You are reading these words right now because 600 million years ago, an aquatic animal called a Hydra developed light-receptive genes—the origin of animal vision.
It wasn't exactly 20-20 vision back then though.
Hydras, a genus of freshwater animals that are kin to corals and jellyfish, measure only a few millimeters in diameter and have been around for hundreds of millions of years.
Scientists at the University of California, Santa Barbara studied the genes associated with vision (called opsins) in these tiny creatures and found opsin proteins all over their bodies.
Though they don't have eyes or any specific light-receptive organs, researchers think that the light-sensing proteins concentrated in the mouth area of the Hydras help them to use light sensitivity to search out prey.
Because studies of animals that evolved earlier, such as sponges, don't show the same light sensitivity, scientists were able to pinpoint the Precambrian date that animal vision first started to evolve.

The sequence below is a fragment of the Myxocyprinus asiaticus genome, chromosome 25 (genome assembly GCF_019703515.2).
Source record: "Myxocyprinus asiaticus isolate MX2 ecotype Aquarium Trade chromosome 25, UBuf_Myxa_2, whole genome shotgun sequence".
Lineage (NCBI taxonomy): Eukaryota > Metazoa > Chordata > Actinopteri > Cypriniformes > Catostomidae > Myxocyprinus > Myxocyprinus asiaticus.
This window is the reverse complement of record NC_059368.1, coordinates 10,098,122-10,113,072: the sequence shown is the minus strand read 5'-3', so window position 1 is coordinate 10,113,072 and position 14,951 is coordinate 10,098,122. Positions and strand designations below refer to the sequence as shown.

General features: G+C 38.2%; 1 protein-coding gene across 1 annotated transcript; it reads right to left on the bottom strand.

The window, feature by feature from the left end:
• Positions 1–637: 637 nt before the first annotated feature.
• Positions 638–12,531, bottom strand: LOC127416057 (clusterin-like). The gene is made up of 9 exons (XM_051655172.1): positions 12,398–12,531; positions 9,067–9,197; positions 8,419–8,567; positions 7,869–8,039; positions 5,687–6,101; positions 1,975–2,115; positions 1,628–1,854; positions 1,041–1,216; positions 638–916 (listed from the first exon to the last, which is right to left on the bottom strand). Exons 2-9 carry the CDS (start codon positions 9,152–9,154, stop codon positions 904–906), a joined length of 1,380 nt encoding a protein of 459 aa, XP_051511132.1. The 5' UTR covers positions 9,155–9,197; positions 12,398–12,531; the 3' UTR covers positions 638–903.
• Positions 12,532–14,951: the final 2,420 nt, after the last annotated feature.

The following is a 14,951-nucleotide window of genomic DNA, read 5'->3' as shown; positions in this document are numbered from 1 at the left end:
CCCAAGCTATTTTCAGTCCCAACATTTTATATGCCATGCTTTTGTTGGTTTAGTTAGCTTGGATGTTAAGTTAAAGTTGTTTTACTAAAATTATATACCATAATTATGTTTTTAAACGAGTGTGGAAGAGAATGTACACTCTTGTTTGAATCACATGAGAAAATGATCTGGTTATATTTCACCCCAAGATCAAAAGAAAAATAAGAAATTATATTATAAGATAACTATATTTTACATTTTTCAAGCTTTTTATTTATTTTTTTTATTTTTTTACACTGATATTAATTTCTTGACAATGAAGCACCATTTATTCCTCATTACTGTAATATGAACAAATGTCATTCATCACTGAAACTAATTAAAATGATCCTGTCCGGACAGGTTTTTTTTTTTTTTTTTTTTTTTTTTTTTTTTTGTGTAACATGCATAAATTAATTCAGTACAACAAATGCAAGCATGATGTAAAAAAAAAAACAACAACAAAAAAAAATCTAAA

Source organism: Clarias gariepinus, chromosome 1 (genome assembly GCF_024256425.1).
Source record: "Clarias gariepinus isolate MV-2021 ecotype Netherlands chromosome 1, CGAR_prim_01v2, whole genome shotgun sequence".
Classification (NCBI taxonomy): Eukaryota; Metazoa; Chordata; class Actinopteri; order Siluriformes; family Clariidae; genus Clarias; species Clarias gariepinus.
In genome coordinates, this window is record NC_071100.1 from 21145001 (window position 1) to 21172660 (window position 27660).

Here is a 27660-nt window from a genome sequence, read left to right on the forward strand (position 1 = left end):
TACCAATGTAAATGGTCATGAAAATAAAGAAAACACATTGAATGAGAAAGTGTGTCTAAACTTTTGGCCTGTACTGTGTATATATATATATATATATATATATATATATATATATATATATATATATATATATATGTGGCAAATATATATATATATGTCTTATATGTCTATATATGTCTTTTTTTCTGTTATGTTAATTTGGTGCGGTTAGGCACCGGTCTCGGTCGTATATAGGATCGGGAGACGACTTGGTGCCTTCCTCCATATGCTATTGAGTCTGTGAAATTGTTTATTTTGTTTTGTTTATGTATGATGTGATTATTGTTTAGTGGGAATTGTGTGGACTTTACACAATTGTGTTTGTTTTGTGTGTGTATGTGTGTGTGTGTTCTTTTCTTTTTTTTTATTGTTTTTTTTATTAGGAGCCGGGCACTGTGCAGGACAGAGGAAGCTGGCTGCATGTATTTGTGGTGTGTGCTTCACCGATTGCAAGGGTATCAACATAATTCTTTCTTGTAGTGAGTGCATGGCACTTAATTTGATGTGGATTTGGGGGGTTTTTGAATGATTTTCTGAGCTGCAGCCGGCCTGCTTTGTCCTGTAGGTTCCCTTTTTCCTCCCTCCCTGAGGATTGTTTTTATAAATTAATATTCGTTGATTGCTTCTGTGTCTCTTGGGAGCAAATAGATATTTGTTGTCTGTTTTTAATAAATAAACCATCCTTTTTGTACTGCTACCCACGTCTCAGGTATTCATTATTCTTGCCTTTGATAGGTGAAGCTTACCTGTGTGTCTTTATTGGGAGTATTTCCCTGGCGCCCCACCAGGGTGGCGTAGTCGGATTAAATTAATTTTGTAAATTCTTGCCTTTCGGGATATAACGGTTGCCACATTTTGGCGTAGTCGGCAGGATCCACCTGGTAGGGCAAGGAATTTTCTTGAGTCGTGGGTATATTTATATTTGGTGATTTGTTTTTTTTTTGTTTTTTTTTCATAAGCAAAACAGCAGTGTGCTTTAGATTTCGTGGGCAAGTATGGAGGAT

"We now have a time frame for the evolution of animal light sensitivity," said study leader David Plachetzki, a UC Santa Barbara graduate student. "We know its precursors existed roughly 600 million years ago.
These findings, detailed in a recent issue of the online journal PLoS ONE, counter arguments by anti-evolutionists that evolution can only eliminate traits and cannot produce new features, the authors say.
“Our paper shows that such claims are simply wrong," said co-author Todd Oakley, also a UC Santa Barbara biologist. "We show very clearly that specific mutational changes in a particular duplicated gene (opsin) allowed the new genes to interact with different proteins in new ways. Today, these different interactions underlie the genetic machinery of vision, which is different in various animal groups.”
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Andrea Thompson is an associate editor at Scientific American, where she covers sustainability, energy and the environment. Prior to that, she was a senior writer covering climate science at Climate Central and a reporter and editor at Live Science, where she primarily covered Earth science and the environment. She holds a graduate degree in science health and environmental reporting from New York University, as well as a bachelor of science and and masters of science in atmospheric chemistry from the Georgia Institute of Technology.